StayAPT seeks to be extended-stay disruptor

CHARLOTTE, NC—Gary A. DeLapp, president/CEO of the recently launched StayAPT Suites, believes that the brand will be a disruptor in the extended-stay category.

“We launched for the chance to be a disruptor in the space with our size and functionality of the product, coupled with the fact that more people are becoming more aware of the extended-stay segment in general,” said DeLapp.

DeLapp knows a thing or two about the extended-stay category, having served as president/CEO of Extended Stay America, and president of WoodSpring Suites until its acquisition by Choice Hotels International in 2018. “Having run two brands already, I have great instincts and insights about the extended-stay segment as a whole,” he said. “Obviously, there is a gap in the midscale stay—a lot of white space. Everything has been focused on the economy or the upscale, and there isn’t a lot in between. I really understand that space and understand what is important to make it successful.”

The StayAPT Suites’ room is designed to feel like home, according to DeLapp. “Typically, you see all these brands—other than the higher end—have the single room with a kitchen almost on your bed,” he said. “For us, it is designed to feel more like home. Give the guest more space, better functionality and a separate kitchen away from your living area and from your bedroom. The square footage of our rooms is 500 sq. ft. That in itself is a game-changer relative to the competition in that space that I described.”

He continued, “This is clearly a point of difference. That is why I refer to it as a disruptor in the space, because no one else is doing it, unless you get to the high-end brands, like Homewood and Residence Inn. Those brands are really different, but the price point is substantially more also.”

The rooms have a fully equipped kitchen with a full-size stove and a dishwasher. “So many of the mid-price and lower-price hotels have PTAC units, and we have a full central-air system like you would have in a home,” said DeLapp. “We have an on-site fitness facility and on-site laundry room. We have an outdoor courtyard, which is a great gathering area with a built-in grill station and a firepit that people can gather around. It is safe and secure because it is inside the actual hotel perimeter.”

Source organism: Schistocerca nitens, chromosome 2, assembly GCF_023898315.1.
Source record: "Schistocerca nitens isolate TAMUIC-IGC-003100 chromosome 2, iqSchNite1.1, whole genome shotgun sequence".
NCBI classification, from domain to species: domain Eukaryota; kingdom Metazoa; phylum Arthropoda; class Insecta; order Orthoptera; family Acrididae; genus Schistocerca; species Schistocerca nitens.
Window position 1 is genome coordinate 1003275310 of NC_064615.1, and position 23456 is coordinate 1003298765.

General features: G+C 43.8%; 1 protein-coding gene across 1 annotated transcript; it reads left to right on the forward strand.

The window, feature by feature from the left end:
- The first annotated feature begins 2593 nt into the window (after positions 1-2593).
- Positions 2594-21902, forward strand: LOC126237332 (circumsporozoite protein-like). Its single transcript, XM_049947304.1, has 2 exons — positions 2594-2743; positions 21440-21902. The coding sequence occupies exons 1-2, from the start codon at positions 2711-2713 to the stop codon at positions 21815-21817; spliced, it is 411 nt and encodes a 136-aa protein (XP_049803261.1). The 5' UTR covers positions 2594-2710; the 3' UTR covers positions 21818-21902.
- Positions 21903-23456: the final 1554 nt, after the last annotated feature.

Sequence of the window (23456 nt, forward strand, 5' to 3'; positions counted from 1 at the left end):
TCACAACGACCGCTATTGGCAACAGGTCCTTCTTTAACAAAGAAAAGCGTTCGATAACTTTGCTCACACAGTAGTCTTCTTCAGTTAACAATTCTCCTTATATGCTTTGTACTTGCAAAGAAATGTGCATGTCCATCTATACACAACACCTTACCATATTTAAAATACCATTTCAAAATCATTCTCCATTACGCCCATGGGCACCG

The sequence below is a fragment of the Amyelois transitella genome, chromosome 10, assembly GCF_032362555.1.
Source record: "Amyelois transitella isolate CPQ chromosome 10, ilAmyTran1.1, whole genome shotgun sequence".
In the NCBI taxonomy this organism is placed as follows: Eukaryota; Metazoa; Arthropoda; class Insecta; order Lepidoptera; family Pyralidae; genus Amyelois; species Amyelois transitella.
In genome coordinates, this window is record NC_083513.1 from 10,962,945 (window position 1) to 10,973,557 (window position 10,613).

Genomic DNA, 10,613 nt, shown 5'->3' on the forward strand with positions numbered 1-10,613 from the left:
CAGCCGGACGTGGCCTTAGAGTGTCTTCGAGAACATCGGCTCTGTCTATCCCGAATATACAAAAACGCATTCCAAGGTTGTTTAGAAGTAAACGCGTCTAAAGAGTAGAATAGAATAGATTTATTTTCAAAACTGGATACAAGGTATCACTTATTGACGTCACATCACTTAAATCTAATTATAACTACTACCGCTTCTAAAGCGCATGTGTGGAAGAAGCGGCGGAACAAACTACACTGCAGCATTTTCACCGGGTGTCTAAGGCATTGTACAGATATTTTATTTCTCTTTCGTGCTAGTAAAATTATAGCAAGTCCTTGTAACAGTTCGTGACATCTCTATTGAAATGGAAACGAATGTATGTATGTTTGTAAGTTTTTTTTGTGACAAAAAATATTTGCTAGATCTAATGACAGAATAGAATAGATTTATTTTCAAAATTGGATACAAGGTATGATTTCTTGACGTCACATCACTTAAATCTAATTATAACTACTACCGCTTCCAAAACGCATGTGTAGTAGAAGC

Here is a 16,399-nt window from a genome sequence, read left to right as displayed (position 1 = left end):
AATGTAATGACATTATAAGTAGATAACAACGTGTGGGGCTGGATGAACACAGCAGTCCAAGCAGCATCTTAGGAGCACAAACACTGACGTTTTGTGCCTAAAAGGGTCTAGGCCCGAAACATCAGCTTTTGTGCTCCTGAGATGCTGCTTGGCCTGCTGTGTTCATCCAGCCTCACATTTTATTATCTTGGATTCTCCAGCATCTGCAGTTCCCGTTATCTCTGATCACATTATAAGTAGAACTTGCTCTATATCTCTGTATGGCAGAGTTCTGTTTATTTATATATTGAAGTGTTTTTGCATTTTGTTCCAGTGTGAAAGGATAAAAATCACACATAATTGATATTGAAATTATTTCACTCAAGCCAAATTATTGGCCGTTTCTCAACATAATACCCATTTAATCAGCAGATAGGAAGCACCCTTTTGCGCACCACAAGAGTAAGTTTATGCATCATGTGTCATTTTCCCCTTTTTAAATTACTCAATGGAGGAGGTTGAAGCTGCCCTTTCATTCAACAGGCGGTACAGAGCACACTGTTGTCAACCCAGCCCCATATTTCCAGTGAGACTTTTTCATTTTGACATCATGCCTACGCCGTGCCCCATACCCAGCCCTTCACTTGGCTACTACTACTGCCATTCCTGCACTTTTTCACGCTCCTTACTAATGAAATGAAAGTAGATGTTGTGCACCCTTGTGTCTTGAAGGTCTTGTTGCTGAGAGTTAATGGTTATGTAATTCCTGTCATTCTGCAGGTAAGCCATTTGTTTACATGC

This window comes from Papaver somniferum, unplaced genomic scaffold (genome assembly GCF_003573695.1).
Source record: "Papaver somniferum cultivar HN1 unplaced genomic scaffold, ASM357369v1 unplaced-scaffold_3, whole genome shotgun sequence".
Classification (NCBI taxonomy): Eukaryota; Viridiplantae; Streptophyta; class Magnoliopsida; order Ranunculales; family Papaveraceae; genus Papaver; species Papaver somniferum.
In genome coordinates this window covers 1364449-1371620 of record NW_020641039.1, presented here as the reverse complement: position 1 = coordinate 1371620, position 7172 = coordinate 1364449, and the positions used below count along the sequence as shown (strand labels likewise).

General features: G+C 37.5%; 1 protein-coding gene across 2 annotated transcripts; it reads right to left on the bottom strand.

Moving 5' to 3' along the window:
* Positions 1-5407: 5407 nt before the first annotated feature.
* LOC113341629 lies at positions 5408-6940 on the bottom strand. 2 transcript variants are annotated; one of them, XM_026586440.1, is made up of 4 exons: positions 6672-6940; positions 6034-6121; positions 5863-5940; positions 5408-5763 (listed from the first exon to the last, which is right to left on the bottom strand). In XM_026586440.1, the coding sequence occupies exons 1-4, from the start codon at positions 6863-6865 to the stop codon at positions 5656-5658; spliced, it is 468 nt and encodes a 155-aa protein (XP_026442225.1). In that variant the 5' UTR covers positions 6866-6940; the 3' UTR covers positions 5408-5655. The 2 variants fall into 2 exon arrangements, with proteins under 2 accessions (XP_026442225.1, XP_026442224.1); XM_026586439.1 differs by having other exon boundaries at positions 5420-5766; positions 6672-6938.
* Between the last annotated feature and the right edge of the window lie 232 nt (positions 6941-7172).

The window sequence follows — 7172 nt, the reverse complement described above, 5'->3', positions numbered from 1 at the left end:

When creating the hotel concept, the company took a different approach to the labor model—outsourcing many tasks. “Instead of staffing up, we tried to figure out a way to be more productive,” he said. “Because of that, we outsource the laundry—there is no on-site laundry room. We also outsource our maintenance. This allows other companies that are bigger and specialized to do those things. And, it allows us to do it for less instead of trying to have our own in-house individuals in our labor model to do that. That is why we are able to streamline that. It is different than what everybody else is doing. It is a way to get more accomplished for less money, which, in turn, creates better yields for the business.”

He continued, “The way I look at it is so many companies are outsourcing IT and other pieces, and the way the business works today, other companies can do it more efficiently and for less cost.”

The hotel manager will also have an apartment and live on site. “The cost of living is going up,” said DeLapp. “This was a good way to attract good, quality managers who can live on site with a two-bedroom apartment.”

DeLapp said that the company is on track to open 12 newly constructed properties in 2020, both franchised and under corporate ownership. “From my experiences…we need to get potential franchisees to see that we are putting our money where our mouth is and making the same sort of commitment and risk that they would have to take,” he said. “It resonates well with them. With the big brands today, they don’t build anything, they just franchise. For a smaller guy like us, and from my experience running some of the other brands, you have to do those sort of things so they realize that you are truly a partner.”

StayAPT Suites will offer two- and three-story construction models ranging from 59 to 89 units. The prototype sizes and land usage are designed for sites ranging from 1.8 to 2.1 acres in size. The development has no restricted territories and is designed to fit well in large, medium or tertiary markets. “We have a smaller prototype for someone that can be in a smaller or tertiary market that many of the brands don’t have,” he said. “That allows us to go to some of the markets where you don’t see new product.”

The company has committed to building 100 corporate hotels, with the first on track to open in the late summer in Tennessee. The first franchised hotel is opening in late spring in Ft. Belvoir, VA.

The first 12 properties are located in the South. “We are based in Charlotte, so it is a quick way to reach out to close markets nearby,” said DeLapp. “We are already as far as Texas now. We have sites tied up in San Antonio, Houston and Dallas. We are expanding beyond that, looking at other places—Denver and Salt Lake. We are getting the low-hanging fruit in terms of the markets that are closest to Charlotte. A lot of this is that I had to build the company, too. We are doing a lot of things with a small staff. As I have built the staff up, we are able to expand our footprint and our reach.” HB

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